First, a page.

Sarah Huckabee Sanders' video announcement of her candidacy regurgitated four years' worth of angry Trumpian resentment.
It presented, for the first time in an Arkansas gubernatorial candidacy, a wholly nationalized opening message. Her defining spiel would be suitable for any Trump-diseased state.
It contended that radical leftists from out-of-state will march through us like Sherman if we don't elect Sanders to defend us.
The message represented dramatic generational and philosophical change for Arkansas.
Beginning with Win Rockefeller and then Dale Bumpers in the late 1960s and early 1970s, Arkansas governors have tended to varying degrees toward pragmatic centrism. They've sought to moderate the state's racist history and modernize its backward economy -- to join the mainstream of American states.
Now Sanders introduces not moderation, but resentment; not modernization, but regression; not pragmatism, but polarization, and not joining the nation, but circling our Trump flags against it.
She runs for governor to reset Arkansas clocks to Trump Time and turn calendars back to Orval Faubus and Jeff Davis.
Then there is the other broad theme conceivably in play. It's that Arkansas has a history of cursed independence in its political choices.
There is the famous one in 1968 when the state, on one ballot, favored segregationist independent George Wallace for president, cerebral anti-
war Democrat J. William Fulbright for U.S. Senate and transplanted liberal Republican integrationist Win Rockefeller for governor.
To live here was to see the logic. Vestiges of the illogically logical might still exist in the state.
You had national resentment in the Wallace vote, and there is the modern vestige to which Sanders panders.
You had pride in a home-grown national figure in the Fulbright vote, and there is pride in Arkansas that Sanders played combatively on the biggest and toughest national stage.
You had in the Rockefeller vote a longing for trans-partisan modernizing and moderating of the state. And it is here -- on any remaining vestiges of that -- where two backsliding Republicans meet.
State Sen. Jim Hendren is a long-standing Republican in Benton County. He was a fighter pilot. He is a nephew of Asa Hutchinson, whose governorship he's served with an evolving affinity for pragmatic solutions that keep government working.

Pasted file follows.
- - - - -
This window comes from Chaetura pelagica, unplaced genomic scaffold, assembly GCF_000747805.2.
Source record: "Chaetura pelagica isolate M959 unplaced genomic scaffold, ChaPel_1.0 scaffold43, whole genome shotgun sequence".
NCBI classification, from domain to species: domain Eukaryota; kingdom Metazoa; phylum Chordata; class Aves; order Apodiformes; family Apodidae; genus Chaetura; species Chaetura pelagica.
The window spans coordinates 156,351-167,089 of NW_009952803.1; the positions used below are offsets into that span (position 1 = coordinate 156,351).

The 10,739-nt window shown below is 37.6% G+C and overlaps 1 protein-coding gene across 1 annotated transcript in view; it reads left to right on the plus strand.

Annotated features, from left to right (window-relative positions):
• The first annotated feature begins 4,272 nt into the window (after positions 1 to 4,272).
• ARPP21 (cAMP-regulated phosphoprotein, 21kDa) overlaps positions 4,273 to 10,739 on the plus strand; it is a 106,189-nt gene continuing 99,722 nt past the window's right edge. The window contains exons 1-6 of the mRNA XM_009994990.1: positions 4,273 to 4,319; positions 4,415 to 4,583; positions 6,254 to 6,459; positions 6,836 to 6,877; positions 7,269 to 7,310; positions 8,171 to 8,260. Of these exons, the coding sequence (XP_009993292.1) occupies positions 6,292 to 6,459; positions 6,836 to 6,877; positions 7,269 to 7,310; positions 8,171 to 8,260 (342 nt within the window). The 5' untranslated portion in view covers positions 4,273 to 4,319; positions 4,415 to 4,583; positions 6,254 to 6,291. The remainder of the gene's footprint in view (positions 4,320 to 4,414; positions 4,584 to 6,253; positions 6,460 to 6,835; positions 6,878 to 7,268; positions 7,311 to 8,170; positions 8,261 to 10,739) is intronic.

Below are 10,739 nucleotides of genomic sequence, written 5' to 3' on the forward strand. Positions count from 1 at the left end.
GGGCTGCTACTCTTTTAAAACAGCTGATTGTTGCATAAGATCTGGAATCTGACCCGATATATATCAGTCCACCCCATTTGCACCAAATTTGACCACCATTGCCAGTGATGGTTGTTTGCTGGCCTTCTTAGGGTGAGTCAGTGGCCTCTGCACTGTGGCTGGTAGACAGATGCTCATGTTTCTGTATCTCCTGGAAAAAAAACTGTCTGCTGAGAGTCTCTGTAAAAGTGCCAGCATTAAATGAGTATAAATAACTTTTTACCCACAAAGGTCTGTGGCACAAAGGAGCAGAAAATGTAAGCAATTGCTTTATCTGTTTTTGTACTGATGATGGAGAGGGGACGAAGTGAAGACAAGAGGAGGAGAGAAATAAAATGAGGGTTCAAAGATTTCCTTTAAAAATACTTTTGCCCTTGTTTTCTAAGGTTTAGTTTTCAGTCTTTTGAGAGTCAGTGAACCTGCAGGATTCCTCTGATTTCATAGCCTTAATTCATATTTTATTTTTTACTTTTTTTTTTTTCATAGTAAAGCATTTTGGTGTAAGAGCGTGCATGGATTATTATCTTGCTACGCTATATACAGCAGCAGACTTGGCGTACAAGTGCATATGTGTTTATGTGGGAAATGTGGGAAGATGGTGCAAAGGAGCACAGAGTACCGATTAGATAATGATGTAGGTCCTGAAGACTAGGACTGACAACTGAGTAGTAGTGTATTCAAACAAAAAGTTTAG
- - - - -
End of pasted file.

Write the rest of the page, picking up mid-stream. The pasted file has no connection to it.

His personal views have moderated largely through leadership responsibility and personal association. He's become friends with state Sen. Joyce Elliott, the liberal lion of Arkansas. He is a chief sponsor of the hate-crimes bill.
He goes on Twitter regularly to criticize his own party for Trump apologia and to decry the partisan-survival nonsense of contemporary politics. It's liberating, he tells me, to cast off such outrage.
Davy Carter is a bright and still-young moderate Republican from eastern Arkansas who once used legislative Democrats' support to wrest the House speakership from a traditional right-wing designee. In that job, Carter partnered with Mike Beebe, to whom he's sometimes compared, in defying odds to pass Medicaid expansion in the state.
He is now a big-time banker, but politics clearly beckons.
He, too, tweets with great regularity, most recently Wednesday night, outlining in a dozen or so posts a vision for the state, from manufacturing in Marianna to a fine-food mecca in Little Rock to the cycling capital of the United States.
He's all about commerce, to the point that he thinks shutdowns to protect against the virus were mistakes.
Hendren and Carter are thinking basically the same thing tactically.
It's that Arkansas has an independent tradition. It's that there are modern-day Rockefeller Republicans and still-vibrant Beebe Democrats with no place to go in a race with a polarizing Sanders on one side and an anemic Democratic candidate stymied by association with national liberalism on the other.
It is arguable that, in a general election, Sanders could rely only on the hardened but declining Trump base, which might be 35%, and that the Democratic candidate could get to no higher than 35%.
That would leave an available starting point of 30% or so for Hendren or Carter as a third-way independent.
Both could rise from there with money. I have emails from Democrats saying that, because of the passion in their disdain for Sanders, they'd abandon their party and donate to Hendren or Carter -- whichever -- for a likelier shot at stopping her.
The likelihood of any Democrat being held to 35% or below is greater than that of Sanders being held that low in a state that gave 62% to Trump. But there is a theory that many of those in that 62% would have voted for a viable alternative if they'd had one not burdened with a national Democratic Party they deem out of touch with the state.
It would be interesting to see if Hutchinson might endorse an independent Hendren and if Beebe might support an independent Carter.
The first step is for Hendren and Carter to put their egos into a big room and decide which of them, if either, it's going to be.
John Brummett, whose column appears regularly in the Arkansas Democrat-Gazette, is a member of the Arkansas Writers' Hall of Fame. Email him at [email protected] Read his @johnbrummett Twitter feed.